Law Enforcement Officer Fatalities 2009: A Tale of Two Trends
Total line-of-duty deaths drop to lowest level in 50 years; firearms-related killings rise 23 percent with five multiple-fatality shootings
December 29, 2009
Note: Shortly after the preliminary 2009 law enforcement fatality report was released, another law enforcement officer died in the line of duty. Pierce County (WA) Deputy Sheriff Kent Mundell succumbed to injuries he suffered on December 21, 2009, after being shot during a domestic disturbance call. His death brings to 125 the preliminary number of officers killed in the line of duty during 2009. The Memorial Fund's Research Bulletin has been adjusted to reflect the updated total.
Washington, DC – Fewer U.S. law enforcement officers died in the line of duty in 2009 than in any year in the past half century—an encouraging trend tempered by a disturbing increase in the number of officers who were killed by gunfire, many of them in brutal, ambush-style attacks.
As of December 28, 124 law enforcement officers had died in the line of duty from all causes, a 7 percent reduction from the 133 fatalities in 2008, according to preliminary data compiled by the National Law Enforcement Officers Memorial Fund (NLEOMF). The last time officer fatalities were this low was in 1959, when there were 108 line-of-duty deaths.
“This year’s overall reduction in law enforcement deaths was driven largely by a steep, 21 percent drop in the number of officers killed in traffic-related incidents,” reported NLEOMF Chairman and CEO Craig W. Floyd. “However, that bit of good news was overshadowed by an alarming surge in the number of officers killed by gunfire.” According to Mr. Floyd, 48 officers were shot and killed in 2009, compared to 39 in 2008, which represents a 23 percent increase.
More than 30 percent of this year’s fatal shootings—15 in all—occurred in just five incidents in which more than one officer was gunned down by a single assailant. These multiple-fatality shootings took place in Lakewood, WA (four officers), Oakland, CA (four officers), Pittsburgh, PA (three officers), and Okaloosa County, FL, and Seminole County, OK (two officers each). The 15 officers killed in these multiple-death shootings were the most of any year since 1981, according to Mr. Floyd.
“To reach a 50-year low in officer deaths is a real credit to the law enforcement profession and its commitment to providing the best possible training and equipment to our officers,” Mr. Floyd declared. “But we cannot allow ourselves to be lulled into a state of complacency. There are nearly 60,000 criminal assaults against our law officers every year in this country, resulting in more than 15,000 injuries. And, over the past decade, more than 1,600 officers have been killed in the line of duty. Many of the cold-blooded career criminals our officers confront each and every day do not think twice about assaulting or killing a cop,” he said.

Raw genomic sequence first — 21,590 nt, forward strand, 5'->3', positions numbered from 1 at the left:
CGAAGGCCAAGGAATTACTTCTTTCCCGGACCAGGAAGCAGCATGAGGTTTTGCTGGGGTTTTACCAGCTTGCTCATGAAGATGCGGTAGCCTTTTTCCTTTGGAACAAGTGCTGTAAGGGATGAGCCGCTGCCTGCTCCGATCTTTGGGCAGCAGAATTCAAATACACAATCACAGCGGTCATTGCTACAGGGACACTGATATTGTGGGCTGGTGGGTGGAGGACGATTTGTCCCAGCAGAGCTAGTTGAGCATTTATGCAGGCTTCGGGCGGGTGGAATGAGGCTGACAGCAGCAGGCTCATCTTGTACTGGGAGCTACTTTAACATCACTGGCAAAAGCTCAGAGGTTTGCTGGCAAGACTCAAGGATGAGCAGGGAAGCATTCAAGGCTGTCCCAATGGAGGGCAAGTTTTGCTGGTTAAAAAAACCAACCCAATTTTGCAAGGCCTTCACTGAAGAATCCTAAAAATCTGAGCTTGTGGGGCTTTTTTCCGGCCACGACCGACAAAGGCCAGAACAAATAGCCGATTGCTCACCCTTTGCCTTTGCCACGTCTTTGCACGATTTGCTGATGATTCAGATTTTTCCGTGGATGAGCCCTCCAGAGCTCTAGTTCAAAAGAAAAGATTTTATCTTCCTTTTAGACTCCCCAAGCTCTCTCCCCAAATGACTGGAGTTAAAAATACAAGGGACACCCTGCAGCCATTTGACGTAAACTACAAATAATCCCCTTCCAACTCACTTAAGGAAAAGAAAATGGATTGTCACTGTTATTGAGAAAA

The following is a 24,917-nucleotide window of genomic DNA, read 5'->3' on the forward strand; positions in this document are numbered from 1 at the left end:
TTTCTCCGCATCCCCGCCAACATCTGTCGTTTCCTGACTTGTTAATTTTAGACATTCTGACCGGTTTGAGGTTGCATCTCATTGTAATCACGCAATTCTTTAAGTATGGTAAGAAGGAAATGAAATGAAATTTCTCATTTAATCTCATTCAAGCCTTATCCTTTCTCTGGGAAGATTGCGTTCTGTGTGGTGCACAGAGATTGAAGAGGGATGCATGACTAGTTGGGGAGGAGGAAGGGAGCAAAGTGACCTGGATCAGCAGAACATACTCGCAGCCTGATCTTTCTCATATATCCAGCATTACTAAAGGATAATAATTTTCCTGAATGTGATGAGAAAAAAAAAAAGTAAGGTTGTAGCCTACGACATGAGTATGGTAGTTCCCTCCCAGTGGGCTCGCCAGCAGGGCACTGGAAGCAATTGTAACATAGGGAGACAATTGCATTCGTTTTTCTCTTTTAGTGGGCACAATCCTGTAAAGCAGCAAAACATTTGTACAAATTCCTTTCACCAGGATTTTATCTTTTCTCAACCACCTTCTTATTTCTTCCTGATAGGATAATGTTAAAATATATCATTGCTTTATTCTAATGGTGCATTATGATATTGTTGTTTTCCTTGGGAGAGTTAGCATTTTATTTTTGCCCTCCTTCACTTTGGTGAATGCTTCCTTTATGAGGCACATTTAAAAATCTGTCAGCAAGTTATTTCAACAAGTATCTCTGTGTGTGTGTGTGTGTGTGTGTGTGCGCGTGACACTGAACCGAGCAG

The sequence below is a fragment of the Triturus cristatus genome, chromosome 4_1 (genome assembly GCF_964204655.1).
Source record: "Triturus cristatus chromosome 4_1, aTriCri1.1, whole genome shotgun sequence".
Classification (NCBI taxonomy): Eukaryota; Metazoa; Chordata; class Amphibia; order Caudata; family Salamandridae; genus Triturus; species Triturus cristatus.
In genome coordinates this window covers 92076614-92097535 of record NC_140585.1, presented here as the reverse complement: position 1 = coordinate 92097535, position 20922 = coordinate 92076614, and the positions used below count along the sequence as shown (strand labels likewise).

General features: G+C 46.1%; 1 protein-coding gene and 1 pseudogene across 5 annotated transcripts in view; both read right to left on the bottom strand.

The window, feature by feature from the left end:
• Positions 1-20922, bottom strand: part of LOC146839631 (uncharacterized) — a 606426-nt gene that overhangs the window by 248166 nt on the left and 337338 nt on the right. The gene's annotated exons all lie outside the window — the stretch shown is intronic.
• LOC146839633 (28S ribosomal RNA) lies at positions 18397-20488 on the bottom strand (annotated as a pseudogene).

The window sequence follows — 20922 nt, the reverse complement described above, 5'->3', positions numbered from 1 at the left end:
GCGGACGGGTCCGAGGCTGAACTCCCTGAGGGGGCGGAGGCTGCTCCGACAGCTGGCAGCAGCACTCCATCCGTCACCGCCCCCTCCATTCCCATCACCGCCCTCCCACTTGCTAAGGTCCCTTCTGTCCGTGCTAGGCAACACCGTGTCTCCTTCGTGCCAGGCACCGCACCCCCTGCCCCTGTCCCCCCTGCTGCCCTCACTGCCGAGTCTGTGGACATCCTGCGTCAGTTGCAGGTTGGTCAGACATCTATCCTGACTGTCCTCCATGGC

Fifty-six officers were killed in traffic-related incidents in 2009, compared to 71 in 2008. Of the 56 traffic-related fatalities in 2009, 40 died in automobile crashes, 12 were struck and killed by automobiles while outside of their own vehicles and four died in motorcycle crashes. Even with the decline, however, traffic-related incidents were still the leading cause of officer fatalities for the 12th year in a row.
The preliminary 2009 law enforcement fatality data were released by the NLEOMF in conjunction with Concerns of Police Survivors (C.O.P.S.), a non-profit organization that provides critical assistance to the surviving family members and loved ones of officers killed in the line of duty.
“Concerns of Police Survivors knows that with officer fatalities reduced in 2009, that means fewer new members will join C.O.P.S. than any other year since we organized in 1984. However, there are still more than 120 new families and agencies that will look to C.O.P.S. for the life-rebuilding support, as well as many of the over 15,000 families and affected co-workers who continue to cope with their officer’s death from earlier years,” said C.O.P.S. National President Jennifer Thacker. Her husband, Investigator Brandon Thacker of the Kentucky Department of Alcoholic Beverage Control, was shot and killed in the line of duty in April 1998.
“I am personally learning that it’s never over for us, as my husband’s killer was released from prison on December 28, 2009. Even 11 years later, my family, Brandon’s co-workers and I are in need of the continued support from C.O.P.S.,” Mrs. Thacker said. “C.O.P.S. continues to keep the promises made to law enforcement survivors, providing support and resources to rebuild their shattered lives today and years later.”
Other preliminary findings from the report include the following:
The statistics released by the NLEOMF and C.O.P.S. are preliminary and do not represent a final or complete list of individual officers who will be added to the National Law Enforcement Officers Memorial for 2009. The report, “Law Enforcement Officer Deaths: Preliminary 2009,” is available at www.LawMemorial.org/ResearchBulletin
About Concerns of Police Survivors
Contact: Kevin Morison